Grand Prize

Luke DiBonaventura for “The Apotheosis of Lies: Judeo-Christian Morality and the Deification of Man” 

Runners Up

  • Aideen Scanga for “This”
  • Anna Sperans for “A Stigmatized Relationship: The ‘Predatory’ Black Man and His White Female ‘Prey’”

Honorable Mention

  • Ben Ackman for “Enemies Abound: The Role of Fear in Modern Racial Politics” 
  • Madeline Gee for “#justgirlythings: Are Taylor Swift, Barbie, and Beyonce Destroying Feminism?” 
  • Charlotte Strier for “The Stigmatization of Mental Health Conditions”

Challenging Themes, Listening with Respect

Every year, the committee receives a wealth of submissions — spanning genres, topics, and voices. Every year, the judges are faced with the challenging task of selecting a few as exemplars. Levy points out that it’s heartening to read these essays and witness how willingly American University students embrace the challenge: to look into the world, to think about what they see there, and then weave that into prose that stimulates their audience to think things in new ways.

Each year, the dialogue that develops around the challenging themes in the community text unifies students and faculty in an intellectual experience, she adds. “When we ask tough questions, consider what’s at stake for all involved, and listen to one another respectfully, we can develop our own positions and ideas about the world and participate in an academic community.” The contest asks students to consider themselves as important commentators, “not just published writers, not just scholars, but our students — new generations of thinkers and writers and witnesses. This is the hallmark of our essay contest, as I see it. The world needs to hear what you have to say.”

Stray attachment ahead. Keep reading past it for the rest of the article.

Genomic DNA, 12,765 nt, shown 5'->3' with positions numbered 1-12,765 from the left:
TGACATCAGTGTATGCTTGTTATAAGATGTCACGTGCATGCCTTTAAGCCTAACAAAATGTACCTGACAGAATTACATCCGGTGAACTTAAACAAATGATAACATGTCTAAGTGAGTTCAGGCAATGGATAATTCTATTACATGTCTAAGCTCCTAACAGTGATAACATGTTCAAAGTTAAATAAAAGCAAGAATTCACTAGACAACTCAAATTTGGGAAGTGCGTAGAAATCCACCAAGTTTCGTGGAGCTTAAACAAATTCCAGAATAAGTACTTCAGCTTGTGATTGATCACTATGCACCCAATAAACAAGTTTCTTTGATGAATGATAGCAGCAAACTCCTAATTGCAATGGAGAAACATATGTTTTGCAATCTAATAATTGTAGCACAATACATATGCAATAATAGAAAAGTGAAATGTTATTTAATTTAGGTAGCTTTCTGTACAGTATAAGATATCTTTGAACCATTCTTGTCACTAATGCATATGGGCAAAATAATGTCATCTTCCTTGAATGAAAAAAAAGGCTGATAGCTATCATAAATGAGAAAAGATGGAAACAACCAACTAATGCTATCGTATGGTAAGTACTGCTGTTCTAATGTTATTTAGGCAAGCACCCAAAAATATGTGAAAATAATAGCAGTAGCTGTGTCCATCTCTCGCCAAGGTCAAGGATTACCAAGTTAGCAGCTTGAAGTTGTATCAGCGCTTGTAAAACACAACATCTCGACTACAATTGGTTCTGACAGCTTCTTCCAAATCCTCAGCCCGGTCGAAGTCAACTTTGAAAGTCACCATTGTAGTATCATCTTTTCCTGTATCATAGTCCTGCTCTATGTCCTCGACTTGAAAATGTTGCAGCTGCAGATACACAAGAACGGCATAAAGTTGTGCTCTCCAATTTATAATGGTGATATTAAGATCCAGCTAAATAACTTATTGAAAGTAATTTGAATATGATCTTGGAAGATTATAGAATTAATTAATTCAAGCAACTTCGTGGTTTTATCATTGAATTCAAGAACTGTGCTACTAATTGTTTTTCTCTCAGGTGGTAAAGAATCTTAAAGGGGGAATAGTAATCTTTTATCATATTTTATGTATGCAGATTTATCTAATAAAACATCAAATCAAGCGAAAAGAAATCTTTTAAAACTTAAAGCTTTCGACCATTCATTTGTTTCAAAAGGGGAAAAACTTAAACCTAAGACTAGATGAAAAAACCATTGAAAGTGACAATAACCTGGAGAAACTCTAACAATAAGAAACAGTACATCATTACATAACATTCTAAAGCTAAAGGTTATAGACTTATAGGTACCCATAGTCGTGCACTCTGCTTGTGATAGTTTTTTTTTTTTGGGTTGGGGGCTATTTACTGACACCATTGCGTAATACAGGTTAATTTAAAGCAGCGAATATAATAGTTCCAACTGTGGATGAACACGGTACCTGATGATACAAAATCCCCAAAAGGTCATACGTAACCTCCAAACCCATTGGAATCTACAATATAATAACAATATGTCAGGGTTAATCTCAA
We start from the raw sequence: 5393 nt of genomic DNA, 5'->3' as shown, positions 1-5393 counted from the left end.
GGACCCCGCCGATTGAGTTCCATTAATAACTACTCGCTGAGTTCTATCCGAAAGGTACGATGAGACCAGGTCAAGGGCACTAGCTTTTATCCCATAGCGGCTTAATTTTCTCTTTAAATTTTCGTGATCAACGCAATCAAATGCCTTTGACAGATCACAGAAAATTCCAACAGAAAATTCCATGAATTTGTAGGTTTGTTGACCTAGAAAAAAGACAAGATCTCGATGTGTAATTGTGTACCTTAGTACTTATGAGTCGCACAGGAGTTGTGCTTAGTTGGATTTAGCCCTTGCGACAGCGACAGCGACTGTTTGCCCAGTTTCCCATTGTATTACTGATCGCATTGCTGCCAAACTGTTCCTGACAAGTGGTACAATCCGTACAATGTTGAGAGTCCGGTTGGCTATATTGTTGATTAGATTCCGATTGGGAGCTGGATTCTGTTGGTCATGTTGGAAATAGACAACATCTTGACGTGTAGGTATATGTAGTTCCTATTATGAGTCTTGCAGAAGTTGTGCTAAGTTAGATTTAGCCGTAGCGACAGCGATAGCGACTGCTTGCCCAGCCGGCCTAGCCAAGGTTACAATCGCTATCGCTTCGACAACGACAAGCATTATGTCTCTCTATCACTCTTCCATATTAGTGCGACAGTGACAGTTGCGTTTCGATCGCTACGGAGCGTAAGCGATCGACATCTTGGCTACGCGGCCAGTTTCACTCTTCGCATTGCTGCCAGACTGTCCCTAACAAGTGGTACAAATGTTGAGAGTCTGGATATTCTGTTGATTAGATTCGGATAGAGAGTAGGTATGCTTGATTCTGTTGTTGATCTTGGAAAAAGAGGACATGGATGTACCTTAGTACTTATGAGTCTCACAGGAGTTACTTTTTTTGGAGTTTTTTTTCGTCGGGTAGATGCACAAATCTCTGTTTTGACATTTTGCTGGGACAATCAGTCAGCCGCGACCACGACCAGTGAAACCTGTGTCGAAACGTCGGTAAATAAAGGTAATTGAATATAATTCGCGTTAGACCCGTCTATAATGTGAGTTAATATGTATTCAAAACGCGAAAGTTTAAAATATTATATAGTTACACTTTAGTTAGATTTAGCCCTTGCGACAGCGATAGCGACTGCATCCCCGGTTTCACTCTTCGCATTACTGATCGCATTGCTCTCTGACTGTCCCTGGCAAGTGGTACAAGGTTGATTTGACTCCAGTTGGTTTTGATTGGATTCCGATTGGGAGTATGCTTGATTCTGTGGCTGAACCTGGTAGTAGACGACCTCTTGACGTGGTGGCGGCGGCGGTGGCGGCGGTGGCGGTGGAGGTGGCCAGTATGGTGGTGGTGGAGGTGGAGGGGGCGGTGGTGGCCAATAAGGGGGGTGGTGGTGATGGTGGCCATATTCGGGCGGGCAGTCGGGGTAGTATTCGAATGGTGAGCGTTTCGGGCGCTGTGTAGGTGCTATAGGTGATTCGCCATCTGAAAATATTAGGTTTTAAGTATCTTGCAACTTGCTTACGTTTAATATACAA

Congratulations to all the participants!

For More Information and Previous Texts

For more information about the WAW Program, visit the program website.  

The previous texts chosen for Writer as Witness are as follows:

  • Conditional Citizens: On Belonging in America, by Laila Lalami, long listed for Andrew Carnegie Medal and named one of the best books of the year by Time, Bookpage, NPR, and LA Times
  • Eloquent Rage: A Black Feminist Discovers Her Superpower, by Brittney Cooper, named best/most anticipated book of 2018 by The Atlantic, The Root, Politico Magazine, Glamour, and Bustle
  • Rising Out of Hatred: The Awakening of a Former White Nationalist, by Eli Saslow, winner of the 2019 Dayton Literary Peace Prize for Nonfiction. 
  • The Sixth Extinction: An Unnatural History, by Elizabeth Kolbert, winner of the 2015 Pulitzer Prize in the General Nonfiction Category 
  • Strangers in Their Own Land: Anger and Mourning on the American Right, by Arlie Russell Hochschild, National Book Award finalist 
  • We Gon' Be Alright: Notes on Race and Resegregation, by Jeff Chang, the Northern California Nonfiction Book of the Year 
  • Notes from No Man's Land, by Eula Biss, winner of the Graywolf Press Nonfiction Prize and the National Book Critics Circle Award for Criticism. 
  • The Good Soldiers, by David Finkel, a "Best Book of the Year" for the New York Times, Chicago Tribune, the Boston Globe, the Christian Science Monitor, and others, and the winner of the Helen Bernstein Book Award for Excellence in Journalism. 
  • The Devil's Highway: A True Story, by Luis Alberto Urrea, a Pulitzer Prize Finalist and winner of the Lannen Literary Award. 
  • Savage Inequalities, by Jonathan Kozol, a finalist for the National Book Critics Circle Award.